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Database of Abstracts of Reviews of Effects (DARE): Quality-assessed Reviews [Internet]. York (UK): Centre for Reviews and Dissemination (UK); 1995-.

Database of Abstracts of Reviews of Effects (DARE): Quality-assessed Reviews [Internet].

Positron emission tomography for nine cancers (bladder, brain, cervical, kidney, ovarian, pancreatic, prostate, small cell lung, testicular)

MB Ospina, J Horton, J Seida, B Vandermeer, and G Liang.

Review published: 2008.

Link to full article: [Journal publisher]

CRD summary

This generally well-conducted review concluded there is some evidence that 18fluorodeoxyglucose positron emission tomography (with or without CT) may be useful for diagnosing, staging or detecting recurrences for some types of cancer. The cautious conclusions and recommendations for research seem appropriate given the paucity of evidence available.

Authors' objectives

To evaluate the use of 18FDG-PET for diagnosis, staging, restaging and monitoring response to treatment of nine types of cancer.

Searching

MEDLINE, EMBASE, SCOPUS, Cochrane Central Register of Controlled Trials (CENTRAL) and NHS EED were searched without language restrictions (although only English-language studies were included) from 2003 to March 2008; the search strategy was available from downloadable appendices (See URL For Additional Data).

Study selection

Prospective or retrospective studies that compared 18fluorodeoxyglucose positron emission tomography (18FDG-PET) with or without computed tomography (CT) to a reference standard (magnetic resonance imaging; CT; biopsy/histology; X-ray; ultrasound; PET with other radioisotope tracer; clinical follow-up) for diagnosis of cancer of the bladder, brain, cervix, kidney, ovary, pancreas, prostate, lung and testicles in at least 12 adults (>16 years), were eligible for inclusion. The primary outcomes were of diagnostic performance (this abstract focuses on these outcomes). Secondary outcomes included: need for additional diagnostic work-up; treatment decisions and management strategy; changes in therapy; clinical outcomes (such as survival, quality of life); and economic outcomes.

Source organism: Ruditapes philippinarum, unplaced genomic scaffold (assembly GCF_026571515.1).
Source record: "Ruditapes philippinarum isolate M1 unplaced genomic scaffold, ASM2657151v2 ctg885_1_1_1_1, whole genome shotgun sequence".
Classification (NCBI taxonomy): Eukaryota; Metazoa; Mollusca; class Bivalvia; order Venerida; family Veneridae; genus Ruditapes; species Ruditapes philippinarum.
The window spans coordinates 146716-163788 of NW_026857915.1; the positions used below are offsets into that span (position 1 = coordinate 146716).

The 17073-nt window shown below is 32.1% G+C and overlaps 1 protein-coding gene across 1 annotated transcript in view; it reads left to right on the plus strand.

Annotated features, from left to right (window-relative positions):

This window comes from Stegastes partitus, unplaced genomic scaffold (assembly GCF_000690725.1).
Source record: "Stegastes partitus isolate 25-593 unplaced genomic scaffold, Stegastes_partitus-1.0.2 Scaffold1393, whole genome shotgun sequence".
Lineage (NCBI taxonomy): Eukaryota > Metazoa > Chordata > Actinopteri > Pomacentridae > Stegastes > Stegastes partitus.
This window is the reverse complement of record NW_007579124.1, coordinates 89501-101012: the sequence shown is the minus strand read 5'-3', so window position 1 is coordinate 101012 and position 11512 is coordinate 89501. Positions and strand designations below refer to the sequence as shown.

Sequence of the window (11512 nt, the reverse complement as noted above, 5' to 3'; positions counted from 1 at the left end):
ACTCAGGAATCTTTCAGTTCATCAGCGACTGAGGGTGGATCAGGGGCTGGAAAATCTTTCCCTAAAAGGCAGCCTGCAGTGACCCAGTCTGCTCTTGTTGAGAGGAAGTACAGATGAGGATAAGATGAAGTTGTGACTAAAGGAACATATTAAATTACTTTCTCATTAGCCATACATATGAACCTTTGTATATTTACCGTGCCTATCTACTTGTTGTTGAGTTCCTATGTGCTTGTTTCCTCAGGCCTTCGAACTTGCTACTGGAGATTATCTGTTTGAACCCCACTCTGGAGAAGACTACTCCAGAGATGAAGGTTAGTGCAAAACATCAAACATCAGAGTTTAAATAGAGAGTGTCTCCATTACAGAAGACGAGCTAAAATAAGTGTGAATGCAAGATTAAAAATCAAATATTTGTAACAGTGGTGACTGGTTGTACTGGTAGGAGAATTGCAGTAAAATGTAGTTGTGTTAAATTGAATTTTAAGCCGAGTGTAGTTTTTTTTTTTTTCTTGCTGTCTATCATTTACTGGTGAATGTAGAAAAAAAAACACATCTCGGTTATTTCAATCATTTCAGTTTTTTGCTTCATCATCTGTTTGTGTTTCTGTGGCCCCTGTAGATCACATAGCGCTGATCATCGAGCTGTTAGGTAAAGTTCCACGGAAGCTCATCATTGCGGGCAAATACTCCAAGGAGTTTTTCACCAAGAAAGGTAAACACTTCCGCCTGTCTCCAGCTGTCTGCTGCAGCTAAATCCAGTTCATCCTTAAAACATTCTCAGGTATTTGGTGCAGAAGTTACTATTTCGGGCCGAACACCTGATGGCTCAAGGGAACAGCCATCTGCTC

Diagnostic accuracy studies evaluated tests for initial diagnosis and/or recurrence and included patients with all stages of cancer. Participant age ranged from 17 to 93 years. The most common reference standard used was biopsy/histology (with or without clinical follow-up, conventional imaging or CT/bone scintigraphy). Doses of 18FDG varied across studies; some used fixed doses and others calculated by weight.

One of four reviewers evaluated the title and abstracts. Two independent reviewers evaluated studies retrieved as full papers. Disagreements were resolved by consensus.

Assessment of study quality

Study quality was assessed (dependant on the study design) using either: Scottish Intercollegiate Guidelines Network (SIGN) assessment tool for diagnostic studies, which is based on QUADAS; criteria related to study design, randomisation, allocation concealment, baseline comparability, characteristics of tests used, use of cointerventions, blinding and withdrawals/dropouts; or Consensus on Health Economic Criteria.

Two independent reviewers performed the quality assessment; disagreements were resolved by consensus.

Data extraction

Data were extracted to construct a 2x2 table of test performance from which sensitivity, specificity, positive and negative predictive values (PPV and NPV), and positive and negative likelihood ratios (LR+ and LR-) were calculated with 95% confidence intervals (CI).

Data were extracted by one reviewer and checked by a second; disagreements were resolved by consensus.

Methods of synthesis